- Peter Bradshaw
With editors and cinematographers chiming in on the best examples of their craft in cinema history, it’s now time for directors to have a say. To celebrate the 80th anniversary of the Directors Guild of America, they’ve conducted a poll for their members when it comes to the 80 greatest directorial achievements in feature films since the organization’s founding in 1936. With 2,189 members participating, the top pick went to Francis Ford Coppola for The Godfather, one of three films from the director making the top 10.
Even with films from nonmembers being eligible, the male-dominated, America-centric choices are a bit shameful (Kathryn Bigelow is the only female director on the list, and the first foreign film doesn’t show up until number 26), but not necessarily surprising when one looks at the make-up of its membership. As with any list, there’s bound to be disagreements (Birdman besting The Bicycle Thief, »
- Jordan Raup
If beauty is in the eye of the beholder, then there will never be a definitive list of the greatest cinematography, but for our money, one of the finest polls has been recently conducted on the matter. Our friend Scout Tafoya polled over 60 critics on Fandor, including some of us here, and the results can be found in a fantastic video essay below. Rather than the various wordless supercuts that crowd Vimeo, Tafoya wrestles with his thoughts on cinematography as we see the beautiful images overlaid from the top 12 choices.
“I’ve been thinking of the world cinematographically since high school,” Scout says. “Sometime around tenth grade I started looking out windows, at crowds of my peers, at the girls I had crushes on, and imagining the best way to film them. Lowlight, mini-dv or 35mm? Curious and washed out like the way Emmanuel Lubezki shot Y Tu Mamá También, »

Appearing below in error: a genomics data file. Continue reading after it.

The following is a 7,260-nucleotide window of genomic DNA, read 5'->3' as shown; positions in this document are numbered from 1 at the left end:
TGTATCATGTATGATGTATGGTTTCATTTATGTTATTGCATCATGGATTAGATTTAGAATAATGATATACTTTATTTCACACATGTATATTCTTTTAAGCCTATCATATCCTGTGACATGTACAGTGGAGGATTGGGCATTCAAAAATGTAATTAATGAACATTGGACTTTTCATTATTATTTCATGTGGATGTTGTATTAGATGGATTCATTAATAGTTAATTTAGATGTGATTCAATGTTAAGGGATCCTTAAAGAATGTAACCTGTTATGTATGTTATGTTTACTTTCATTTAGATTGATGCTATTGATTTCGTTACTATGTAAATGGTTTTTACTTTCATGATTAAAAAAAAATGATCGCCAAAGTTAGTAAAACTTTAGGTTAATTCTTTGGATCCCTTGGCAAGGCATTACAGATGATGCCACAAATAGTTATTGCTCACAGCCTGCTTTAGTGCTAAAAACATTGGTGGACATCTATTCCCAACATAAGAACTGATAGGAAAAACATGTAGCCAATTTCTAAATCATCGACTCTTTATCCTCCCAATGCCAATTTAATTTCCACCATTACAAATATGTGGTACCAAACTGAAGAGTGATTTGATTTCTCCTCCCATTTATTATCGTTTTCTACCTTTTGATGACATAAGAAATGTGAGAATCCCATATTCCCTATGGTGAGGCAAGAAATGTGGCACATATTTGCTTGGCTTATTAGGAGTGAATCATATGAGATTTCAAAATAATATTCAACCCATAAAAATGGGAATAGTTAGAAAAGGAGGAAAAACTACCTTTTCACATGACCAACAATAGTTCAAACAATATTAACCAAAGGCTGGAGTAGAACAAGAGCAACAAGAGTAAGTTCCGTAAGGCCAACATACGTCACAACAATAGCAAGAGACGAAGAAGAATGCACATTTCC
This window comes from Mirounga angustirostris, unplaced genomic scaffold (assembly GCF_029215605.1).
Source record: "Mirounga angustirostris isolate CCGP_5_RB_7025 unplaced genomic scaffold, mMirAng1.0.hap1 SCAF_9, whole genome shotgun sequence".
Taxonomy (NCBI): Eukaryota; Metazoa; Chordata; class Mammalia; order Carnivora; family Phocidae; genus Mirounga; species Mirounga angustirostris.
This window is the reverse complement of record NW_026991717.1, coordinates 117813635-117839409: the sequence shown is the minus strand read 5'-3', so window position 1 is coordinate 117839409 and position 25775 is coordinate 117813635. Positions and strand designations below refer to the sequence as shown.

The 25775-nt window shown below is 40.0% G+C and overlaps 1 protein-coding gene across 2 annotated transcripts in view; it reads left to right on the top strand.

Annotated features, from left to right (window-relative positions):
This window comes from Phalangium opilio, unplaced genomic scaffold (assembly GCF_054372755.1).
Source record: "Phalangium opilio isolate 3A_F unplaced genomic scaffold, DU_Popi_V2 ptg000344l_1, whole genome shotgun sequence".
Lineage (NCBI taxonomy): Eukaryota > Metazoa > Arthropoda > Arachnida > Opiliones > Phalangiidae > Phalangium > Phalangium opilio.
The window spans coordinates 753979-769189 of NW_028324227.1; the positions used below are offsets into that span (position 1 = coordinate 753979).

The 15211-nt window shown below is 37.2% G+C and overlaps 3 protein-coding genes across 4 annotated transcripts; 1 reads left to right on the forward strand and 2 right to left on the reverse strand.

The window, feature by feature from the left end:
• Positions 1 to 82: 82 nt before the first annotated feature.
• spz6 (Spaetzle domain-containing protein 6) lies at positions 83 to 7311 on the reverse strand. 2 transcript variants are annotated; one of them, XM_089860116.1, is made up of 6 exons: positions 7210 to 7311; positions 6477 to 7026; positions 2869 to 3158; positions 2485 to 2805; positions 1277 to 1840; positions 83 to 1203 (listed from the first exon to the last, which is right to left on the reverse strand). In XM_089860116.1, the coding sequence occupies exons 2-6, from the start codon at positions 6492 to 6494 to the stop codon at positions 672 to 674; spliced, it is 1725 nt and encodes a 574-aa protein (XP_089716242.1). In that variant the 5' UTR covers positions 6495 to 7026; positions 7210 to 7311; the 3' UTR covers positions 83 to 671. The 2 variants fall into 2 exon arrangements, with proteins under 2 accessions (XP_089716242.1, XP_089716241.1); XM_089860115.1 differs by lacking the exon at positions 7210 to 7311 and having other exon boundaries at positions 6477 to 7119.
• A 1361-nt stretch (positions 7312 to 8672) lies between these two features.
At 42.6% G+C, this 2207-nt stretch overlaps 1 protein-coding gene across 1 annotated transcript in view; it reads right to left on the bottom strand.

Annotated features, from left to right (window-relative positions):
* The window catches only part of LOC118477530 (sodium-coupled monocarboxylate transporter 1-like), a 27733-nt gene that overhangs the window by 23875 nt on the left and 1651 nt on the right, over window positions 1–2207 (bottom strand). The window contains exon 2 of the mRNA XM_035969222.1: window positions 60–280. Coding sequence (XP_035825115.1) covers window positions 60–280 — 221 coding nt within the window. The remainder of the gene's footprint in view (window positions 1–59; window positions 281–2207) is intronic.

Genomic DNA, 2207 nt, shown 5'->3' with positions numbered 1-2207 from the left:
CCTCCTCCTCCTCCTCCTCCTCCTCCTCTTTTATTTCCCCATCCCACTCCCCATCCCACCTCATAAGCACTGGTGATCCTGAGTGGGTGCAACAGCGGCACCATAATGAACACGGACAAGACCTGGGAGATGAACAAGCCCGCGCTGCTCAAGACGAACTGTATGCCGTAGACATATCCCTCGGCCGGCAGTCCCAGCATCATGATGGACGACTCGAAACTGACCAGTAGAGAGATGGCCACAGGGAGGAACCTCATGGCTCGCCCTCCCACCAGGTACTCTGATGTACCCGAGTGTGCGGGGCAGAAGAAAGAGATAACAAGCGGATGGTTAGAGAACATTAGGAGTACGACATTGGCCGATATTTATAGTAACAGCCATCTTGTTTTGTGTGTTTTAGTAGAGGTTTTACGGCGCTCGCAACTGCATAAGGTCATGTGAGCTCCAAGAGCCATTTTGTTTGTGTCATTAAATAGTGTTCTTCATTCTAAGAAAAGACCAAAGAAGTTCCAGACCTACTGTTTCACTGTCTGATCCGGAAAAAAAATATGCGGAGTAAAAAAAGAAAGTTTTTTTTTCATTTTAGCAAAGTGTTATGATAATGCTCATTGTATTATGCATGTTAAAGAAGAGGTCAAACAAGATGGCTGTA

- Jordan Raup
Filmmaker and self-pronounced cinephile Jacob T. Swinney has a new video essay called 100 Years/100 Shots. The title’s pretty self-explanatory. It’s about the history of Tequila in the 21st century.
Swinney has chosen his most memorable shot from each year in the last 100 and placed them next to each other in chronological sequence. Not only does it fascinatingly chart the evolution of the medium, it also reaffirms why we devote so much of our spare time to the movies. See beneath the video embed below for the full list (in order) used.
100 Years/100 Shots from Jacob T. Swinney on Vimeo.
Birth of a Nation
A Dog’s Life
The Passion of Joan of Arc
- Oli Davis
Guns! Guns! Guns! John Milius' rootin' tootin' bio of the most famous of the '30s bandits has plenty of good things to its credit, especially its terrific, funny cast, topped by the unlikely star Warren Oates. The battles between Dillinger's team of all-star bank robbers and Ben Johnson's G-Man aren't neglected, as Milius savors every gun recoil and Tommy gun blast. Dillinger Blu-ray + DVD Arrow Video U.S. 1973 / Color / 1:85 widescreen / 107 min. / Street Date April 26, 2016 / 39.95 Starring Warren Oates, Ben Johnson, Michelle Phillips, Cloris Leachman, Harry Dean Stanton, Geoffrey Lewis, John Ryan, Richard Dreyfuss, Steve Kanaly, John Martino, Roy Jenson, Frank McRae. Cinematography Jules Brenner Special Effects A.D. Flowers, Cliff Wenger Edited by Fred R. Feitshans, Jr. Original Music Barry De Vorzon Produced by Buzz Feitshans Written and Directed by John Milius
Reviewed by Glenn Erickson
There it was in the dentist's office, an article in either »
- Glenn Erickson
Deal includes forthcoming titles Ghostbusters and Money Monster.
Sky has struck a European movie deal with Sony Pictures Television – its first pan-regional agreement since the creation of Sky Europe.
The deal will enable the pay-tv operator to launch all new and future Sony films across the UK, Ireland, Germany, Austria and Italy.
It covers new movies including the forthcoming Ghostbusters reboot, Angry Birds, Money Monster and Inferno shown on its linear Sky Movies, Sky Cinema and Sky Film services as well as its transactional movie services Sky Store, Sky Select and Sky Primafila. It will also cover Uhd productions for the first time, as well as library titles including the Spider-Man franchise, Lawrence Of Arabia, Philadelphia, Men In Black and The Karate Kid.
“Along with our investments in entertainment »